Meet "COLT", the newest orphan at Chilly Pepper. Colt was born in the wild and was severely injured by coyotes. After getting permission from the proper authorities he was brought in. That's when life became even more "interesting".
As usual, there is never a dull moment at CPMM. Matt and I had just gotten home from an event in Carson City with Lacy J Dalton to fund raise for the wild ones. We had taken Sapphire, Diesel and Stormy, the resident orphans, for a "meet and greet" at Lacy's request. The even was amazing and so many folks got to "touch" a wild horse in the proper way. The babies did awesome and it was a great evening for all.
Matt and I spent the night with the babies in Gardnerville as we had to pick up Buddy, a sweet 4 year old mustang that we helped place in a new home up in Idaho. The next day we went home to meet the vet and brand inspector to get the 6 ready for their trip to Idaho.
Early Monday we loaded up Diesel and the other 5 and Matt set off to Northern Idaho. Once again the rescue truck needed repairs so my son took me and we dropped off that truck. About that time we got an emergency phone call. The horse Matt was supposed to pick up upon his return from BLM in Utah needed to be picked up ASAP. So as usual, God was giggling and Matt turned around, came home, unloaded all 6 and headed to Utah to do the pick up.
All went well and he returned with a gorgeous mustang. Once again we loaded up the 6 and he headed on out. While Matt was delivering in Idaho, and the rescue truck was sitting in the shop, we received notice about Colt. He was in extremely critical, life threatening condition and we had to get him asap. I was shocked and so proud when my son offered to pick him up in his little race car lol. He has a Golf GTI and he doesn't even let anyone eat in it. He loves that car, but was putting it out there to pick up a stinky, injured orphan who was oozing puss to try and save it's life.
It took nearly 7 hours to get to Reno, pick him up and get back home. We immediately started treating him and have been round the clock ever since. His injuries are severe and his whole right side is extremely swollen with edema from the trauma. He can barely walk and is unable to get up and down by himself except for a rare occasion or two. The vet is happy with the wounds and how they are draining, and is hopeful we will be able to pull him through.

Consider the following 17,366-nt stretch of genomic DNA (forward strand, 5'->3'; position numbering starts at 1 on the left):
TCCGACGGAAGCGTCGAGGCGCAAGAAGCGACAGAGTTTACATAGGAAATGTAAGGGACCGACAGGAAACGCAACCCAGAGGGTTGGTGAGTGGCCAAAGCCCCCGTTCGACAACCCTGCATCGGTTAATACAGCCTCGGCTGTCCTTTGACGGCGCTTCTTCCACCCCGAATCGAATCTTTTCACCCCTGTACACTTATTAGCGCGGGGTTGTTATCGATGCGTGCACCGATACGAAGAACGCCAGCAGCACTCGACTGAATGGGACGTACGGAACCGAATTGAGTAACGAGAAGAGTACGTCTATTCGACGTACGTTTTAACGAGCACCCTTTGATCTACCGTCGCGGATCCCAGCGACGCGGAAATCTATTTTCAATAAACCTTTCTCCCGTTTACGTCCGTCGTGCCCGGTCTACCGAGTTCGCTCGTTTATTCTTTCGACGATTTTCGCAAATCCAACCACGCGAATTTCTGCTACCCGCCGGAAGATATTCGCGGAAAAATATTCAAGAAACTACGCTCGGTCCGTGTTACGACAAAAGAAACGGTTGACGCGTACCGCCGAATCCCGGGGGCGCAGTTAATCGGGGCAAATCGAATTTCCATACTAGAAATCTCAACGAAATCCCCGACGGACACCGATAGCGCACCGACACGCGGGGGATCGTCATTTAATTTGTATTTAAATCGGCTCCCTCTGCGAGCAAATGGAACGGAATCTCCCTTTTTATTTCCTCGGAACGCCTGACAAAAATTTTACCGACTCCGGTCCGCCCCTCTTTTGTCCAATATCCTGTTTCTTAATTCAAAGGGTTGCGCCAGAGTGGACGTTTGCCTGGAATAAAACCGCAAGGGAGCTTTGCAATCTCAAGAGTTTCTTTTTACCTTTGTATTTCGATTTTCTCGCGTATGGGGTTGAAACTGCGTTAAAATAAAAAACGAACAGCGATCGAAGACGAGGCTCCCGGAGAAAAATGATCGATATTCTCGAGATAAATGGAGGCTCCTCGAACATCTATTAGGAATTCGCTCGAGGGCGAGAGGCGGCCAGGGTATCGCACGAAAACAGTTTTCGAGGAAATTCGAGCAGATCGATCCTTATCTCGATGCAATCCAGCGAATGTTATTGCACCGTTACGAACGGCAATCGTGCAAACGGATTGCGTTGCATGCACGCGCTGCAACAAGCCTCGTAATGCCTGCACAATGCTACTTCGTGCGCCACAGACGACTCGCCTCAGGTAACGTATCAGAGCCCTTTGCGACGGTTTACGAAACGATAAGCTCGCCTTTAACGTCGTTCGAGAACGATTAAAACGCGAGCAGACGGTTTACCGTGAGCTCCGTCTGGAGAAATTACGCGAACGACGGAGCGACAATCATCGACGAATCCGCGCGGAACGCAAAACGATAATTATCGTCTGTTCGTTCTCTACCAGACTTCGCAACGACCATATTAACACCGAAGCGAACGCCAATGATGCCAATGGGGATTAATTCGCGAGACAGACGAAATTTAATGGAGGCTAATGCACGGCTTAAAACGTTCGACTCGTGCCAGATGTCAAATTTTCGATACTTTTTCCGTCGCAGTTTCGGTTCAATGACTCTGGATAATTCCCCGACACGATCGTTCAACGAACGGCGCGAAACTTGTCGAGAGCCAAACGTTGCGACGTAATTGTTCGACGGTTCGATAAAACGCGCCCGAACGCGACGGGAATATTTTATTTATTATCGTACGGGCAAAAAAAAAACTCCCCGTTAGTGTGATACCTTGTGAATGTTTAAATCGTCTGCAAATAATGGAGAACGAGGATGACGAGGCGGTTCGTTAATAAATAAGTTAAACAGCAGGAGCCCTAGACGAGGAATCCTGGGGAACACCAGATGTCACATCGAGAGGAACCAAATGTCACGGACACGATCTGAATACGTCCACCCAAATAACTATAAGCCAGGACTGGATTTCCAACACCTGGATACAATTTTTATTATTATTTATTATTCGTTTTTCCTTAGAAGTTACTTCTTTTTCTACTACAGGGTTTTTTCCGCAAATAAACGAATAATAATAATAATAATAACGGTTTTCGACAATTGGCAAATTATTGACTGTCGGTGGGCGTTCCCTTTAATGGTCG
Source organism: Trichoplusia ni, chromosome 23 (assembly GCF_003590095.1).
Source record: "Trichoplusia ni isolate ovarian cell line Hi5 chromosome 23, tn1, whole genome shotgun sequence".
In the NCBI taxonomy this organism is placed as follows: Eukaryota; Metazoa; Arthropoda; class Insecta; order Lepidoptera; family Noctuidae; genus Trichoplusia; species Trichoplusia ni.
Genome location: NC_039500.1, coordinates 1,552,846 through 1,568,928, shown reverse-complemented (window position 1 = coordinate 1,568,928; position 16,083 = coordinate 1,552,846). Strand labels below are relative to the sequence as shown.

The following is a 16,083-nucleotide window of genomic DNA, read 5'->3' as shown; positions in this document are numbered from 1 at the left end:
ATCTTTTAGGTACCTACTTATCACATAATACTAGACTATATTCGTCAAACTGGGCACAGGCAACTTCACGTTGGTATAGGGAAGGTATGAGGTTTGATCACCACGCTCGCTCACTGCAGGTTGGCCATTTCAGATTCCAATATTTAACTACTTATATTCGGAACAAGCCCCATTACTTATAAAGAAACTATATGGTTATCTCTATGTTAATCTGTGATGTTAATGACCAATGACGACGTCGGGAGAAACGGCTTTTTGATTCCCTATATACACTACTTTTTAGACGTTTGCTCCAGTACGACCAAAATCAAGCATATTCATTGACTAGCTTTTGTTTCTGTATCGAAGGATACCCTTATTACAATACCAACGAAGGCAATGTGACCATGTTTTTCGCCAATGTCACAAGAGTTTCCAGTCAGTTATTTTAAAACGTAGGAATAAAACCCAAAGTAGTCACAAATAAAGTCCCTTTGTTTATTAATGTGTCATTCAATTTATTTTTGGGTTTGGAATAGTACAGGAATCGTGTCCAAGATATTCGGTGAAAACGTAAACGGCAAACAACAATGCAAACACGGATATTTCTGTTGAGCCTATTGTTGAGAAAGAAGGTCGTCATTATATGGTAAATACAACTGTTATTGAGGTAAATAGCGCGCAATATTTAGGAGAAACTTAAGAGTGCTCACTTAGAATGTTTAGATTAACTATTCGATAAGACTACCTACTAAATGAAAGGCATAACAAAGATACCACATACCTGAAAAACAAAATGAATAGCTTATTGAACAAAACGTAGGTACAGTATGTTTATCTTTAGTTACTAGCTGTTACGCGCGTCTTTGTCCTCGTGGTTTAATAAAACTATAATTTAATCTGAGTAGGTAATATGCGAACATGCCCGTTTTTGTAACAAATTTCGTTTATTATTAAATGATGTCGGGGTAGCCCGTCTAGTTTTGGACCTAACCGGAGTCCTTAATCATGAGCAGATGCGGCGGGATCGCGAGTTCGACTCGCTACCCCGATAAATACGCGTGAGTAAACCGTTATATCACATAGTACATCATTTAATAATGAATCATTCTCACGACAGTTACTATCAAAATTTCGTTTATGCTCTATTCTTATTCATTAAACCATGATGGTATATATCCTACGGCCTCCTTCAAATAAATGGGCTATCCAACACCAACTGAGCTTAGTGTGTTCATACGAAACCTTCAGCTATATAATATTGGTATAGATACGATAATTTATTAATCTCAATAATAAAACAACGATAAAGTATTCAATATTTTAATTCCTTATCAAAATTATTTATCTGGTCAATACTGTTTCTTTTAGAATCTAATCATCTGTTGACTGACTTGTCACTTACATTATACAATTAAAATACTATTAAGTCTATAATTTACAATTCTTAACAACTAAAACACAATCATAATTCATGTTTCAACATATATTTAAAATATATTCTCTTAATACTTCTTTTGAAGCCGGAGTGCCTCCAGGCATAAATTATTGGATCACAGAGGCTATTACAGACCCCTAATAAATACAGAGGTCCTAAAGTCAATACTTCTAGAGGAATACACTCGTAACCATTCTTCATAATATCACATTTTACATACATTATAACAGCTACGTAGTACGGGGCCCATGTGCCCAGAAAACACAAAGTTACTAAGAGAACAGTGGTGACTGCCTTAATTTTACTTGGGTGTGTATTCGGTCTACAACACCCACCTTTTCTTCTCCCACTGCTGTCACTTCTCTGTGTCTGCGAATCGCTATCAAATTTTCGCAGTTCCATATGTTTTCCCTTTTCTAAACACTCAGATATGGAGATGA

Unfortunately last night he stopped drinking for the most part. So I am using a syringe and per the vet's instructions making sure he gets alternating milk and water. We are trying to avoid having to do IV fluids. He is on pain meds and we are doing everything we can to keep him comfortable and give him time to heal and survive.
Folks were asking what supplies we need. _This is what we use on a daily basis for Colt. _
Gloves (type to keep sanitary lol)
Foal Lac Powder
Powdered goats milk
Foal Lac Pellets
Soft grass hay
Please keep him in your prayers.
So we placed 6 horses, including Donkey, but already picked up another baby ("Colt"), and Matt is picking up 3 miniatures in need of help and bringing them home from California. It never stops and God keeps putting these beautiful souls in front of us.
We also got the dreaded "yakama call". I was honestly hoping to not need to help so much with that this year, but there is only one place up there who can help so far and they can only do the babies. So it looks like there will once again be no rest, but I know God only gives us what we can handle. (That's what I keep telling myself lol).
So we continue non-stop and want to say Thank You to everyone who is in this with us. It can be very overwhelming to everyone, but the best we can do is keep plugging along. I just try to get through one day at a time, celebrate the victories, mourn the losses and keep trying to "git 'er done". Y'all are amazing and we so appreciate you and all the love and support.
Picture below: Top left - injury to his back upper leg. Bottom left - severe swelling and injury to his leg.
If you want to help You can go to You Caring - to help us keep saving lives..You can go to Paypal - Palominodancer@yahoo.com or go to our Donate & Support page
if you would like to help these horses.
You can donate via check at Chilly Pepper - Miracle Mustang, P.O. Box 190 Golconda, NV 89414
You can also donate via credit card by calling Palomino at 530-339-1458.
NO MATTER HOW BIG OR HOW SMALL - WE SAVE THEM ALL!
SAVING GOD'S CRITTERS - FOUR FEET AT A TIME
Chilly Pepper - Miracle Mustang, LRTC PROJECT - Rescue & Rehab
LRTC (Least Resistance Training Concepts) is a 501c3 IRS EIN 68-0434118